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Praise for 'small-town boy' hit by Tony Stewart's car

By Mary Esch

Associated Press

Published: Thursday, Aug. 14 2014 2:58 p.m. MDT

A Kevin Ward Jr. racing sticker is displayed on a vehicle outside South Lewis Central School after a funeral on Thursday, Aug. 14, 2014, in Turin, N.Y. Ward died after being struck by NASCAR driver Tony Stewart's car during a race last weekend at a dirt track in western New York.

Mike Groll, Associated Press

TURIN, N.Y. — Kevin Ward Jr.'s friends, family and fellow racing enthusiasts overflowed a high school auditorium Thursday to grieve and share stories about the 20-year-old dirt-track racer whose car was hit by one driven by NASCAR champion Tony Stewart.

With Ward lying in an open casket decorated with racing flags and piled with orange flowers, his family's team colors, mourners shed tears and laughed at favorite stories about the boy who began racing when he was barely more than a toddler. The 90-minute service was held at the South Lewis Senior High School auditorium to accommodate crowds of people from the close-knit central New York racing community.

"Even if he had rough day, he always had a smile," a tearful Dylan Swiernick said of his best friend and car-obsessed buddy. "We were just two small-town boys trying to make it in the big world. He was always working on something. It was unbelievable how smart he was. He never got down on himself when things weren't going his way."

Ward, a 2012 South Lewis graduate, was buried in his nearby hometown of Port Leyden, 55 miles from Syracuse.

"He was an amazing sprint car driver and had a family like no other," his cousin, Amanda Ward, said in a eulogy. "We used to tell him before every race, 'Drive it like you stole it.' He never let us down."

His sister, Kayla Herring, said the orange and white lapel ribbons worn by family and friends were to signify that the team colors would remain bright, even in the darkest times.

There was barely a dry eye in the auditorium as a recording of the Dixie Chicks singing "Godspeed, little man, sweet dreams, little man," was played at the request of Ward's mother.

After the service, as Ward's casket was taken to the hearse for the short trip to the cemetery, mourners let loose helium balloons in orange, white and black.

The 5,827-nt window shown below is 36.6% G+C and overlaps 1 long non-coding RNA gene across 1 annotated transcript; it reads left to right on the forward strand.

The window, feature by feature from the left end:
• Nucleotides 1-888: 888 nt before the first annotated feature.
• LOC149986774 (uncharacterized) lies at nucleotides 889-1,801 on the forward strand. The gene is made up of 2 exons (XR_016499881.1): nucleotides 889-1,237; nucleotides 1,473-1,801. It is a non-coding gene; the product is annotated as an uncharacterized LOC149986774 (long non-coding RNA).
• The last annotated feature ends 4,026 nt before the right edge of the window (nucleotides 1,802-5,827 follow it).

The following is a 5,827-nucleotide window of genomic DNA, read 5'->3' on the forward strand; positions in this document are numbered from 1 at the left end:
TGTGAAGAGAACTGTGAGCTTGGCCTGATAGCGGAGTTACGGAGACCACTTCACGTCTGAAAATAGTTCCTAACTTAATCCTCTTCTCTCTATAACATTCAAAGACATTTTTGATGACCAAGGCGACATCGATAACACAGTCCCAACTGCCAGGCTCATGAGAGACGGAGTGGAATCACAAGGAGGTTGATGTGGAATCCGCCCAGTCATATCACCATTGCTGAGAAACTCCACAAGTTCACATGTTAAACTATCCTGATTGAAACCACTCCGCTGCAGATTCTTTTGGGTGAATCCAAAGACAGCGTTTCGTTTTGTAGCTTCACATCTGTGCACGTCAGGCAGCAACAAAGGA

Ward died Saturday night at a track 140 miles away in Canandaigua, where Stewart was riding a day before the Sprint Cup race at Watkins Glen.

The accident touched off debates as video of the crash circulated online, with fans questioning whether Stewart, known for his hot temper, tried to send his own message by buzzing Ward, or whether Ward recklessly stepped onto a dark track clad in black.

Stewart was racing a day before the Sprint Cup event at Watkins Glen. After a bump from Stewart sent Ward's winged car spinning into the wall, the young driver climbed out and walked onto the track in his black firesuit, gesturing angrily. Stewart's No. 14 car seemed to fishtail, and Ward was thrown through the air as his parents and fans watched in horror.

No charges have been filed, but Ontario County Sheriff's deputies are still investigating.

Ward grew up in a racing family and started racing go-carts at age 4. He moved on to sprint cars and was Empire Super Sprint racing rookie of the year in 2012. He was one of a small, tight group of drivers that traveled to various races around New York state, parts of Canada and Pennsylvania.

Racing and working on cars in his father's shop, Westward Painting Co. of Lyons Falls, were his "double love," Ward's father told the Post-Standard of Syracuse this week.

"His goal was ... the World of Outlaws," the top level for sprint cars, Ward said.

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